Tuesday, April 3, 2012

The Weapons Cache: Guns and Gun Control

Howdy folks!  Before I get into the gun toting action of this blog too far, I wanted to share with you about A Round of Words in Eighty Days.  Some of you know that I participate in this event and on Wednesdays with my Mashup you can find a list of my goals for the week with the event.  Well... just to let you know the second round started today!  Woo hoo!  So if you are looking for a writing community to help you to reach your potential this is a great place to stop.  We have several published and unpublished authors who want to support you and help you to reach your dreams.  So give it a shot.  Now that we've finished that, it is on to the guns!

Even though I've been a soldier for the past twelve years I never really got into guns.  Now I know there are folks out there who are thinking that this is some sort of crazy sacrilege, but it is the truth.  I've always thought they were neat, that they were powerful, but I'd take a sword any day over a gun.  Swords in my book are just cooler.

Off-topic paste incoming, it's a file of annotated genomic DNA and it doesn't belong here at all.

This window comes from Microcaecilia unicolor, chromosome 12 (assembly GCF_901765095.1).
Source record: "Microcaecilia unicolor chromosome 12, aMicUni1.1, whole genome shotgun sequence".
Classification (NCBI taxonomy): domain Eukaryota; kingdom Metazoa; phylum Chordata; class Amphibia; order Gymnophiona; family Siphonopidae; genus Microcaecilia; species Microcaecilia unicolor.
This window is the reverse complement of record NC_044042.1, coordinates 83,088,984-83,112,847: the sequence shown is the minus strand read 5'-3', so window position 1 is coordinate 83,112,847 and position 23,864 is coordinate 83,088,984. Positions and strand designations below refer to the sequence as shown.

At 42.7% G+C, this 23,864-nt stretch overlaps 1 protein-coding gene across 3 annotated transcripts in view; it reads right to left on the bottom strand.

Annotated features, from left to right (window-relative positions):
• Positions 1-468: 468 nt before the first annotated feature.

That is probably how a lot of folks feel about guns, because I remember when I was younger seeing the character to the left in a video game called Final Fantasy 7.  A great game and a great story, but some of the science they had in the game was dead wrong.  Like Barret here.  Notice the chain gun on his right arm.  That isn't something that could ever be attached to a person because it wouldn't ever work.  It is a nice idea, but it wouldn't function in real life.  The reason that comes to mind most immediately is that the recoil on such a weapon is incredible.  He would be thrown back every time he tried to fire such a weapon.  There is a reason why police officers hold guns in two hands and a person with a rifle puts it up to their shoulder.  You can't fire accurately when you can't control the weapon properly.